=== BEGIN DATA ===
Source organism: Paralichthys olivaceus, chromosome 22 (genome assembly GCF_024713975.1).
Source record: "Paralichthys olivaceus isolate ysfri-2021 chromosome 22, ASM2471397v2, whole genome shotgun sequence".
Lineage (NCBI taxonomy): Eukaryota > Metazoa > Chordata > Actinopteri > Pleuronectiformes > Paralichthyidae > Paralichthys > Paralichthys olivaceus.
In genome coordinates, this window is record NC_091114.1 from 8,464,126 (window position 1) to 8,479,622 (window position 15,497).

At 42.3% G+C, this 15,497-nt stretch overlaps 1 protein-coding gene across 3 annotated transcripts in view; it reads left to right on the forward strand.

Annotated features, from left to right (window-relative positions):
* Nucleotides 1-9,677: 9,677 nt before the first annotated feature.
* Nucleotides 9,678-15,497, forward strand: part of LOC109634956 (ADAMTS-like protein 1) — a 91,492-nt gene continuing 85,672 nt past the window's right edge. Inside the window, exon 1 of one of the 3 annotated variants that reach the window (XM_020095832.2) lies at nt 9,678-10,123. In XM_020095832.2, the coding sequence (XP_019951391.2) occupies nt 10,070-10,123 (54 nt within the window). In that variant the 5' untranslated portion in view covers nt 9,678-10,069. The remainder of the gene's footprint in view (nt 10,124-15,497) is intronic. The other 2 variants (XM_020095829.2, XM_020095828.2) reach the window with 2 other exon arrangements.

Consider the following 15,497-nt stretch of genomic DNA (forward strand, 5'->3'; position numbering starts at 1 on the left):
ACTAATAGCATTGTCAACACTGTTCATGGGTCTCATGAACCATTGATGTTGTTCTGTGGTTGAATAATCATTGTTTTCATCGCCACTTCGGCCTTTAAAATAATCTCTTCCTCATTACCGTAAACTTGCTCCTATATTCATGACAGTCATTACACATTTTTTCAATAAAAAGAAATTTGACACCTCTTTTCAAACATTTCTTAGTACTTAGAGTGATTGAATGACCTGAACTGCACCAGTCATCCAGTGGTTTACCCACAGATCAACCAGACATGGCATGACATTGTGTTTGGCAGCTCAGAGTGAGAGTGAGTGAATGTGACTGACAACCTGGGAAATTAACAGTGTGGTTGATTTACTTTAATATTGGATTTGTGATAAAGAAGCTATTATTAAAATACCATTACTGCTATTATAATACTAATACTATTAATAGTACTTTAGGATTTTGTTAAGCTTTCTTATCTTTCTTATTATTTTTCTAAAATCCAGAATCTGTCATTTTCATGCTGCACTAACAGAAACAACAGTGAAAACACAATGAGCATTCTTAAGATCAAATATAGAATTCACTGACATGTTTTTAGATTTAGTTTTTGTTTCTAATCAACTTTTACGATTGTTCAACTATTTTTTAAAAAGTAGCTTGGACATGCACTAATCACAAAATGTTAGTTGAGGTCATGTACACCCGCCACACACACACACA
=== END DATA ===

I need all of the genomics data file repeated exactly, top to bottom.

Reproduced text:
Source organism: Paralichthys olivaceus, chromosome 22 (genome assembly GCF_024713975.1).
Source record: "Paralichthys olivaceus isolate ysfri-2021 chromosome 22, ASM2471397v2, whole genome shotgun sequence".
Lineage (NCBI taxonomy): Eukaryota > Metazoa > Chordata > Actinopteri > Pleuronectiformes > Paralichthyidae > Paralichthys > Paralichthys olivaceus.
In genome coordinates, this window is record NC_091114.1 from 8,464,126 (window position 1) to 8,479,622 (window position 15,497).

At 42.3% G+C, this 15,497-nt stretch overlaps 1 protein-coding gene across 3 annotated transcripts in view; it reads left to right on the forward strand.

Annotated features, from left to right (window-relative positions):
* Nucleotides 1-9,677: 9,677 nt before the first annotated feature.
* Nucleotides 9,678-15,497, forward strand: part of LOC109634956 (ADAMTS-like protein 1) — a 91,492-nt gene continuing 85,672 nt past the window's right edge. Inside the window, exon 1 of one of the 3 annotated variants that reach the window (XM_020095832.2) lies at nt 9,678-10,123. In XM_020095832.2, the coding sequence (XP_019951391.2) occupies nt 10,070-10,123 (54 nt within the window). In that variant the 5' untranslated portion in view covers nt 9,678-10,069. The remainder of the gene's footprint in view (nt 10,124-15,497) is intronic. The other 2 variants (XM_020095829.2, XM_020095828.2) reach the window with 2 other exon arrangements.

Consider the following 15,497-nt stretch of genomic DNA (forward strand, 5'->3'; position numbering starts at 1 on the left):
ACTAATAGCATTGTCAACACTGTTCATGGGTCTCATGAACCATTGATGTTGTTCTGTGGTTGAATAATCATTGTTTTCATCGCCACTTCGGCCTTTAAAATAATCTCTTCCTCATTACCGTAAACTTGCTCCTATATTCATGACAGTCATTACACATTTTTTCAATAAAAAGAAATTTGACACCTCTTTTCAAACATTTCTTAGTACTTAGAGTGATTGAATGACCTGAACTGCACCAGTCATCCAGTGGTTTACCCACAGATCAACCAGACATGGCATGACATTGTGTTTGGCAGCTCAGAGTGAGAGTGAGTGAATGTGACTGACAACCTGGGAAATTAACAGTGTGGTTGATTTACTTTAATATTGGATTTGTGATAAAGAAGCTATTATTAAAATACCATTACTGCTATTATAATACTAATACTATTAATAGTACTTTAGGATTTTGTTAAGCTTTCTTATCTTTCTTATTATTTTTCTAAAATCCAGAATCTGTCATTTTCATGCTGCACTAACAGAAACAACAGTGAAAACACAATGAGCATTCTTAAGATCAAATATAGAATTCACTGACATGTTTTTAGATTTAGTTTTTGTTTCTAATCAACTTTTACGATTGTTCAACTATTTTTTAAAAAGTAGCTTGGACATGCACTAATCACAAAATGTTAGTTGAGGTCATGTACACCCGCCACACACACACACA